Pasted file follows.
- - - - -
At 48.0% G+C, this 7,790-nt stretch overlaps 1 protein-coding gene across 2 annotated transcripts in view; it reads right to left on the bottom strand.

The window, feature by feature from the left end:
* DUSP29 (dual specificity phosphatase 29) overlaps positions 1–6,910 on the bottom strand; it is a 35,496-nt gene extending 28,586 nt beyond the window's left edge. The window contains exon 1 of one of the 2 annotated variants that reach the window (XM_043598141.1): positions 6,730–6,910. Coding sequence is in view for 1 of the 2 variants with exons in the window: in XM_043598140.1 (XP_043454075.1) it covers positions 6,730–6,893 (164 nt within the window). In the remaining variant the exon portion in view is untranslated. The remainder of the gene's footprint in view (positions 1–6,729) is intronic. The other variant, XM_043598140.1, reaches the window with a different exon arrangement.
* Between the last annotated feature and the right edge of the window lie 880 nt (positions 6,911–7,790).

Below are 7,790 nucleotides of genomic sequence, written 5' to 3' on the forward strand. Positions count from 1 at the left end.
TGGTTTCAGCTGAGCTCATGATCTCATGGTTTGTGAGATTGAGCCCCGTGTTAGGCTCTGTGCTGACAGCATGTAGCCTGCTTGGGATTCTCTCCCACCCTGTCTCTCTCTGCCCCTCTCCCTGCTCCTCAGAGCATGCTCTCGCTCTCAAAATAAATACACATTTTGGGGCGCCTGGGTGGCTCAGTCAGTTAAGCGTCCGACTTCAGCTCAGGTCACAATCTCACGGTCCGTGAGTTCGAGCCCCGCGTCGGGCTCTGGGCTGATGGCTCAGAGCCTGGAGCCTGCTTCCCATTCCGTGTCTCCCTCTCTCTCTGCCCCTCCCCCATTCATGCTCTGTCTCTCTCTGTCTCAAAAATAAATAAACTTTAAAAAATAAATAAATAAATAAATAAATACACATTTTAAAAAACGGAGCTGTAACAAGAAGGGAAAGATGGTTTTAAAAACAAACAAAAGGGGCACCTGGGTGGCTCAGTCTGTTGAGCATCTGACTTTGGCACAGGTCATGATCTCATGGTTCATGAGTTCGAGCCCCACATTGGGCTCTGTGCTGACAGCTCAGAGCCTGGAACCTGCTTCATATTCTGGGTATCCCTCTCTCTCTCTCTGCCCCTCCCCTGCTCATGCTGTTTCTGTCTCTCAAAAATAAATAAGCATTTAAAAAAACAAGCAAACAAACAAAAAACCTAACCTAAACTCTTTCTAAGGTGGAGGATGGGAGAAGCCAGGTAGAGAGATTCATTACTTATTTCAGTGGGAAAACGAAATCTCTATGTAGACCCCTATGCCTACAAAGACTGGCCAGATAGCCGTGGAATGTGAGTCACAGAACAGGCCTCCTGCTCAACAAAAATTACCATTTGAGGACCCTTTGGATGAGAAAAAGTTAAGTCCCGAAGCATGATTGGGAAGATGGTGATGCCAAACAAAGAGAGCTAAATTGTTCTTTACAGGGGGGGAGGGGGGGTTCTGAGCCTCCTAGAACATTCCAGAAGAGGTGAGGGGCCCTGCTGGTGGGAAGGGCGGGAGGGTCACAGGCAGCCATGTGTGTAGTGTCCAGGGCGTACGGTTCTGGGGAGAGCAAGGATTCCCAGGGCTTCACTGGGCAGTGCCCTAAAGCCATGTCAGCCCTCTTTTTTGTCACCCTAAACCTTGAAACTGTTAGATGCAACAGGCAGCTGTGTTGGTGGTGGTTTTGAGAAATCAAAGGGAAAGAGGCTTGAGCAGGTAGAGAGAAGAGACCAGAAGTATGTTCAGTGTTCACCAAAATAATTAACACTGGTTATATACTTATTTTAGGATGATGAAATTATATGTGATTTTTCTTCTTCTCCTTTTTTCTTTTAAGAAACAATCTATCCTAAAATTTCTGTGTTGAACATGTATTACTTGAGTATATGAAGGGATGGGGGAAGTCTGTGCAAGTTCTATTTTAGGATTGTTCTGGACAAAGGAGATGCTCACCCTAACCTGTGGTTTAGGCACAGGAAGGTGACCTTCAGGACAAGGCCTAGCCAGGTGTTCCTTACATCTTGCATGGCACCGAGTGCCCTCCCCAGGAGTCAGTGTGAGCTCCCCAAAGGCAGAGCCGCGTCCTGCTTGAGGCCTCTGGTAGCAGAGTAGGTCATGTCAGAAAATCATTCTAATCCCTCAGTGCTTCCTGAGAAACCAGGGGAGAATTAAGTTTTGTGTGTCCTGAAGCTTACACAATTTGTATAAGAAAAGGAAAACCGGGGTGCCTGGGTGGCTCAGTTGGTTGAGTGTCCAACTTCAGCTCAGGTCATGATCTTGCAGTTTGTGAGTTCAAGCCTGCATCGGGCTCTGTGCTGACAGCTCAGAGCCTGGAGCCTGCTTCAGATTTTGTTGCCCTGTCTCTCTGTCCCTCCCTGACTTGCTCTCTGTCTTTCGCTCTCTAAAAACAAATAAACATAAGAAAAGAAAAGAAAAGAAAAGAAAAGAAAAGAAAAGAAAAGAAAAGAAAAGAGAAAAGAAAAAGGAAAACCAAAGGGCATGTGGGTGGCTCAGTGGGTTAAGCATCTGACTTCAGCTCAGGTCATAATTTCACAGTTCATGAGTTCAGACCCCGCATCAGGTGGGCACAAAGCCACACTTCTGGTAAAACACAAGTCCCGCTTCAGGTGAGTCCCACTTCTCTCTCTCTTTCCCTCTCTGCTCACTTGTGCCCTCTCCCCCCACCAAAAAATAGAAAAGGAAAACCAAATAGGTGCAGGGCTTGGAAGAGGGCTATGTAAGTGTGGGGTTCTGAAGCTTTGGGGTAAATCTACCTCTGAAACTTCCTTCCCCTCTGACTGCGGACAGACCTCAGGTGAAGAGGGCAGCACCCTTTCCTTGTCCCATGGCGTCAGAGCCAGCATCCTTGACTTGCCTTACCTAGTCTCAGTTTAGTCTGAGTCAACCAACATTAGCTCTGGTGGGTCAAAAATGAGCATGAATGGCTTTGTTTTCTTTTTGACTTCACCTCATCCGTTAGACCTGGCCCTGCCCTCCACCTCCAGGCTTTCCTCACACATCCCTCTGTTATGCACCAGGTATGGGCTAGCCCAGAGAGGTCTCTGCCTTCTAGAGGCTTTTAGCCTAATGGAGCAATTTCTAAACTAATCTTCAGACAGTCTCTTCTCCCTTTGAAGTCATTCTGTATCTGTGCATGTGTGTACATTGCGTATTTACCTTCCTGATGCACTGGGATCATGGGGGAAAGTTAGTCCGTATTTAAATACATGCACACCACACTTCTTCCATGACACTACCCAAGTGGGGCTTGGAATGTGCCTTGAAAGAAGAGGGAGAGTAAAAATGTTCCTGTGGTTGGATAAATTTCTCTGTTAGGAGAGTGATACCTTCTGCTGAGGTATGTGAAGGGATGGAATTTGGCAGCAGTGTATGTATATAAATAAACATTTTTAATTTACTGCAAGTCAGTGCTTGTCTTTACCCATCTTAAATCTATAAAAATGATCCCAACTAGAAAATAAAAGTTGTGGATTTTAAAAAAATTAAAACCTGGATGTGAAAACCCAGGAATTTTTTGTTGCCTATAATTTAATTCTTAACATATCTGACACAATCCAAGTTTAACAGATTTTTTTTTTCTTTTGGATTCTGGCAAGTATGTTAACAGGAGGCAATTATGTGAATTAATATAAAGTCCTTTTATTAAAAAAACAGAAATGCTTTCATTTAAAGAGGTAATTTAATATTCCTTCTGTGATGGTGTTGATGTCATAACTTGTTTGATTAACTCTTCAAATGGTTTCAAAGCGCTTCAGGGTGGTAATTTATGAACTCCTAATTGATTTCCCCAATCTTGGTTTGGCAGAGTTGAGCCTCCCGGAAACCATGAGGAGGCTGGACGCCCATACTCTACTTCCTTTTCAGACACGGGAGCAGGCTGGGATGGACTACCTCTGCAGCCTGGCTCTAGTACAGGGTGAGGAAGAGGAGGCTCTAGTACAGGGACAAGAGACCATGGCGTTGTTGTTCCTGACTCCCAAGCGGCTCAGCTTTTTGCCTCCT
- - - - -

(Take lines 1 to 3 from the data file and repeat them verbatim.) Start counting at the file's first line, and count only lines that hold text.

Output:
At 48.0% G+C, this 7,790-nt stretch overlaps 1 protein-coding gene across 2 annotated transcripts in view; it reads right to left on the bottom strand.

The window, feature by feature from the left end:
* DUSP29 (dual specificity phosphatase 29) overlaps positions 1–6,910 on the bottom strand; it is a 35,496-nt gene extending 28,586 nt beyond the window's left edge. The window contains exon 1 of one of the 2 annotated variants that reach the window (XM_043598141.1): positions 6,730–6,910. Coding sequence is in view for 1 of the 2 variants with exons in the window: in XM_043598140.1 (XP_043454075.1) it covers positions 6,730–6,893 (164 nt within the window). In the remaining variant the exon portion in view is untranslated. The remainder of the gene's footprint in view (positions 1–6,729) is intronic. The other variant, XM_043598140.1, reaches the window with a different exon arrangement.